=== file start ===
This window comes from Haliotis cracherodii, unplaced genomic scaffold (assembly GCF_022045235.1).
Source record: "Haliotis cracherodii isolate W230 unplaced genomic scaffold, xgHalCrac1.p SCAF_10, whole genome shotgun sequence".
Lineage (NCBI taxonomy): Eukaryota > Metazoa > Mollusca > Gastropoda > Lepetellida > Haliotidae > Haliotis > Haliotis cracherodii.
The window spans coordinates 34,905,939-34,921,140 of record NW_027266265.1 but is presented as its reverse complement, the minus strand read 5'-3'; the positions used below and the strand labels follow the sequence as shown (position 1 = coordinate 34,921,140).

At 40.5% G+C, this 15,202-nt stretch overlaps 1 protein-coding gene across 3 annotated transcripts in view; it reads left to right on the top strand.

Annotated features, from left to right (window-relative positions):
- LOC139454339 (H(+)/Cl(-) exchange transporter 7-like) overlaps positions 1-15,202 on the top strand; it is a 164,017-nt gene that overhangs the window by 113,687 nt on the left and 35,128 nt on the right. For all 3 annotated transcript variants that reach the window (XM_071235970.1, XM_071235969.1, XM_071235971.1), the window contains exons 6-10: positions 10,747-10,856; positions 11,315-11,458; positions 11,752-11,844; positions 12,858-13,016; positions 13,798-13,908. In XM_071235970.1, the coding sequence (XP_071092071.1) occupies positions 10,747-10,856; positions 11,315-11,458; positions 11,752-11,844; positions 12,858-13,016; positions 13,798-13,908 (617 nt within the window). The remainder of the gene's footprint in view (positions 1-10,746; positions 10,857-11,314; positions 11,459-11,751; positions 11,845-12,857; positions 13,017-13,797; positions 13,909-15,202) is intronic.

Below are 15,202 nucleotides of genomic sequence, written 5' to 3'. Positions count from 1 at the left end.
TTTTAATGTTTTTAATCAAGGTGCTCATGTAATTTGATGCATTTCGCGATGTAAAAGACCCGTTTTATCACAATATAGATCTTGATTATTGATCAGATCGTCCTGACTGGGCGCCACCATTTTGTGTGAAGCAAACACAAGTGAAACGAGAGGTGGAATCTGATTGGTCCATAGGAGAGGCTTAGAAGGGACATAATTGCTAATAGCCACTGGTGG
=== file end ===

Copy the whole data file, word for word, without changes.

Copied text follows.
This window comes from Haliotis cracherodii, unplaced genomic scaffold (assembly GCF_022045235.1).
Source record: "Haliotis cracherodii isolate W230 unplaced genomic scaffold, xgHalCrac1.p SCAF_10, whole genome shotgun sequence".
Lineage (NCBI taxonomy): Eukaryota > Metazoa > Mollusca > Gastropoda > Lepetellida > Haliotidae > Haliotis > Haliotis cracherodii.
The window spans coordinates 34,905,939-34,921,140 of record NW_027266265.1 but is presented as its reverse complement, the minus strand read 5'-3'; the positions used below and the strand labels follow the sequence as shown (position 1 = coordinate 34,921,140).

At 40.5% G+C, this 15,202-nt stretch overlaps 1 protein-coding gene across 3 annotated transcripts in view; it reads left to right on the top strand.

Annotated features, from left to right (window-relative positions):
- LOC139454339 (H(+)/Cl(-) exchange transporter 7-like) overlaps positions 1-15,202 on the top strand; it is a 164,017-nt gene that overhangs the window by 113,687 nt on the left and 35,128 nt on the right. For all 3 annotated transcript variants that reach the window (XM_071235970.1, XM_071235969.1, XM_071235971.1), the window contains exons 6-10: positions 10,747-10,856; positions 11,315-11,458; positions 11,752-11,844; positions 12,858-13,016; positions 13,798-13,908. In XM_071235970.1, the coding sequence (XP_071092071.1) occupies positions 10,747-10,856; positions 11,315-11,458; positions 11,752-11,844; positions 12,858-13,016; positions 13,798-13,908 (617 nt within the window). The remainder of the gene's footprint in view (positions 1-10,746; positions 10,857-11,314; positions 11,459-11,751; positions 11,845-12,857; positions 13,017-13,797; positions 13,909-15,202) is intronic.

Below are 15,202 nucleotides of genomic sequence, written 5' to 3'. Positions count from 1 at the left end.
TTTTAATGTTTTTAATCAAGGTGCTCATGTAATTTGATGCATTTCGCGATGTAAAAGACCCGTTTTATCACAATATAGATCTTGATTATTGATCAGATCGTCCTGACTGGGCGCCACCATTTTGTGTGAAGCAAACACAAGTGAAACGAGAGGTGGAATCTGATTGGTCCATAGGAGAGGCTTAGAAGGGACATAATTGCTAATAGCCACTGGTGG